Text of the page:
# Exponential growth vs logistic growth

This seems like a good time to discuss the difference between exponential growth and logistic growth as the covid19 pandemic is starting to look more like a logistic model and less like an exponential model, at least in many parts of the world [1]. This post is an expansion of a Twitter thread I wrote on AnalysisFact.

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Nothing in the world grows exponentially forever.

The beginning of exponential growth is easier to understand that its end.

From the beginning there are factors that keep growth from being purely exponential, but they are negligible at first. They can be ignored for a while, but not forever.

A logistic model takes one limiting factor into account, but things could be much more complicated than that.

Even though logistic models are often more realistic than exponential models, I wouldn’t want someone to read this and say “Oh, I see. Epidemics (for example) aren’t exponential, they’re logistic.” A logistic model is still a simple idealization, more realistic than an exponential model, but still simplistic.

A system with exponential growth satisfies

That is, the rate of growth y‘ at any given time is proportional to the state y. If you have money invested at a fixed rate of interest, for example, the amount of interest you earn is proportional to how much you’ve invested.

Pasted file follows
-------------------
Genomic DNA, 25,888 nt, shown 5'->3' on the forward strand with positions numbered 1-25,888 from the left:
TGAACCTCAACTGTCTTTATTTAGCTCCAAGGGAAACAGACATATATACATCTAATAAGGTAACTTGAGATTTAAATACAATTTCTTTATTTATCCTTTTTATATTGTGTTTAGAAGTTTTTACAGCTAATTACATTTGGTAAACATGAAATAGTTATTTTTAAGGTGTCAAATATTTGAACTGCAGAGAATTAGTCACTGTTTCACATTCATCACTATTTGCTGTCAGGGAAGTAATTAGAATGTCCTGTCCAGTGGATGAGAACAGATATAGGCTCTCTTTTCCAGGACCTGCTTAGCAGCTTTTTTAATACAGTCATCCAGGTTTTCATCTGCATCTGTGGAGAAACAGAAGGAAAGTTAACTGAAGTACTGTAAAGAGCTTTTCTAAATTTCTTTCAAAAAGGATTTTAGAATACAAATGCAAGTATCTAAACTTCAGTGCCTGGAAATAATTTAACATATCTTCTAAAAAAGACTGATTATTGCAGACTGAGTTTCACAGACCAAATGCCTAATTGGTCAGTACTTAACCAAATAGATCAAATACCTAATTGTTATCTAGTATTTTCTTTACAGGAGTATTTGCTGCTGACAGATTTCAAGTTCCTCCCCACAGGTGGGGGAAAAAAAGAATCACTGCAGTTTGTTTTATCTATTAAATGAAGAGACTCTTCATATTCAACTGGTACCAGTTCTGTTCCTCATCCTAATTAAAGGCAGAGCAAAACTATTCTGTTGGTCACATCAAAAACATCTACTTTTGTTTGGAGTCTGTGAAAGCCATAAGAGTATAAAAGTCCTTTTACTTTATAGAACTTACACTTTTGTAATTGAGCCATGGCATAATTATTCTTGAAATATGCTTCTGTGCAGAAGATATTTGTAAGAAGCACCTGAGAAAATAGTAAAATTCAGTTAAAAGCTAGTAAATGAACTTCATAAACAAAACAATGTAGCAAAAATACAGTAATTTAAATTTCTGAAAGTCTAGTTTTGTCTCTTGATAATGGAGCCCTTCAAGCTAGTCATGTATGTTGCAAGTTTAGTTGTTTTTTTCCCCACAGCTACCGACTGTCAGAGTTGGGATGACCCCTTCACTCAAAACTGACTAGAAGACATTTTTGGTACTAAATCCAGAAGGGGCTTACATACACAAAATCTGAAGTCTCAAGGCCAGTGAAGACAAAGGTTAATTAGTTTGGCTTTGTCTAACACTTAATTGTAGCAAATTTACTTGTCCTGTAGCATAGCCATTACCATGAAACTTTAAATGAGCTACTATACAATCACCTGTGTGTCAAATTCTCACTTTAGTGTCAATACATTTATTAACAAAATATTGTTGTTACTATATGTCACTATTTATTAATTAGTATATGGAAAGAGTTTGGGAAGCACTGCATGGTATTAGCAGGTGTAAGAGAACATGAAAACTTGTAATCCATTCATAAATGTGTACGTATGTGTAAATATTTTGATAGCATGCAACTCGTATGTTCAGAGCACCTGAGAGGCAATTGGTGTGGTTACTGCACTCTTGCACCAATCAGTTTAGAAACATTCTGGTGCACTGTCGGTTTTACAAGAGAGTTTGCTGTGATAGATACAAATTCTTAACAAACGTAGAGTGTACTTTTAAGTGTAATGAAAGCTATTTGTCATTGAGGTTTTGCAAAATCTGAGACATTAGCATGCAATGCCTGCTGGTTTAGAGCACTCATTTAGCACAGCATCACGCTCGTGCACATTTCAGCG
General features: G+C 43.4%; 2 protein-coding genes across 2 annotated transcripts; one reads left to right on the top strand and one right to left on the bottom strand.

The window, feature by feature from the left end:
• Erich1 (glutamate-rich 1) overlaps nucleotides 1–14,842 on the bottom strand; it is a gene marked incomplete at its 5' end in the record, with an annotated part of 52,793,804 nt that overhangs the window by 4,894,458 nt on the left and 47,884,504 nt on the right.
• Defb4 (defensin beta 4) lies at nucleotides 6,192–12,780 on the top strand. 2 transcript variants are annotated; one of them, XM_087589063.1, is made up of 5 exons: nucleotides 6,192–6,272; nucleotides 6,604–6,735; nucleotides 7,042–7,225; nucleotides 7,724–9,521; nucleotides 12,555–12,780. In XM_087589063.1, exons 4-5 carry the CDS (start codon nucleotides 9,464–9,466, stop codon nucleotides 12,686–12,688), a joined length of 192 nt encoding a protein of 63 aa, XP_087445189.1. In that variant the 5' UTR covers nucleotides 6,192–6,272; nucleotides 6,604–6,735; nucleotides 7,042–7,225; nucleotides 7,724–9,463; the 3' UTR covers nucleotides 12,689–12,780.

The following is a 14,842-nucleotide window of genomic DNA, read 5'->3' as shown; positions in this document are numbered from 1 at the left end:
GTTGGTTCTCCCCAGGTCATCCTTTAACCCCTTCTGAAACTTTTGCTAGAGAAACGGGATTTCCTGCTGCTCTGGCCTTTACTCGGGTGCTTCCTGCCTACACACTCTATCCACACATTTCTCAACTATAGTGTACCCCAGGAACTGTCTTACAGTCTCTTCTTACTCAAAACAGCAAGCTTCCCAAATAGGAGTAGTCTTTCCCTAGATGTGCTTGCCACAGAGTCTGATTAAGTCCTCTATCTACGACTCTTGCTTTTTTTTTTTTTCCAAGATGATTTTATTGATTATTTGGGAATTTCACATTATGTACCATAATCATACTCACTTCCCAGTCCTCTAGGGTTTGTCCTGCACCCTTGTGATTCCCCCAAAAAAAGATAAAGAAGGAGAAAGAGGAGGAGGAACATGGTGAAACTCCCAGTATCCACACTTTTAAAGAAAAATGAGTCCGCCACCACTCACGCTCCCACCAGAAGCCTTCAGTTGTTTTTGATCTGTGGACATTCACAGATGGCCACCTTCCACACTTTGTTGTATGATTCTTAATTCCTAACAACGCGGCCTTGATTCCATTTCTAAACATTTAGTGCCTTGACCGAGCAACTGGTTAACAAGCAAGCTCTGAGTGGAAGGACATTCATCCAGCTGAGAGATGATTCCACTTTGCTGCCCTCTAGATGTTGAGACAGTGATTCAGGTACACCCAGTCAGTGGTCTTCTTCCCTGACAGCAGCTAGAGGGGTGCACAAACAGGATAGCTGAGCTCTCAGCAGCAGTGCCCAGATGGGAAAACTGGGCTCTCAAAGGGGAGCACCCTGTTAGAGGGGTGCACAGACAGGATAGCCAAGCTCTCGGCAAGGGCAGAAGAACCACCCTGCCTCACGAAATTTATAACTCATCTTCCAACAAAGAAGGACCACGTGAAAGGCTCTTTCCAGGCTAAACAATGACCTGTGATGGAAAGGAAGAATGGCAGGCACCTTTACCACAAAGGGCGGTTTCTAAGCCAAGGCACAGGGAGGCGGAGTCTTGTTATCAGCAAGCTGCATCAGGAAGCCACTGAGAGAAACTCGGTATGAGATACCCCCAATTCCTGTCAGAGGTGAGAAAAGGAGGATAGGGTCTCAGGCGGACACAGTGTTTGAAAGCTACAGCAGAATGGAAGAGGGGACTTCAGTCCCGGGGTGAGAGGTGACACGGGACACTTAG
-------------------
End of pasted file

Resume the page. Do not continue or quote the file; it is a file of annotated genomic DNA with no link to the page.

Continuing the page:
A system with logistic growth satisfies

That is, the rate of growth is the proportional to the product of two things: the current state y and the complement of the current state 1 – y. For example, a simple epidemic model says the rate of spread is proportional to the product of the proportion of infected people and the proportion of uninfected people. The rate of infection slows down as there are fewer people who have not been exposed.

(Let me say one more time that this is a simplistic model. Please don’t read this then publish your own amateur analysis of a pandemic [2].)

Logistic growth applies to many things, not just epidemics. The spread of rumors, for example, is approximately logistic. The rate of spread depends on both the number of people spreading the rumor and the number of people who haven’t heard. Once most people have heard, the rate slows way down because people are sharing the rumor with others who have already heard.

In the logistic differential equation above, when y is near 0, 1 – y is approximately 1 and so that term has little effect. That’s why logistic models look like exponential models at first. Here are plots of exponential and logistic models with y(0) = 0.001, k = 0.1, and time running from 0 to 50.

But the larger y gets, the more the 1 – y term matters more. Eventually it dominates. Here are the same functions for time running from 50 to 80.

The logistic curve has a S shape and will flatten out, asymptotically approaching 1. Here’s a comparison of the two plots with time running from 0 to 100.

## More logistic posts

[1] I recently heard from a friend in Niger that the country only had its first case on March 18, long after much of the world. Unfortunately the disease is spreading rapidly, and I imagine growing approximately exponentially for now. To make matters worse, the Niger is at the bottom of the UN Heath Development Index as of 2018.

[2] Several people asked me from the beginning of the pandemic about mathematical models. I said that there would be many mathematical models, all over-simplified. I have not created or endorsed any model because I am not an epidemiologist. I have limited my comments to saying that epidemics are complex and there are a lot of unknowns.

## 4 thoughts on “Exponential growth vs logistic growth”

1. Charlie

Hi John,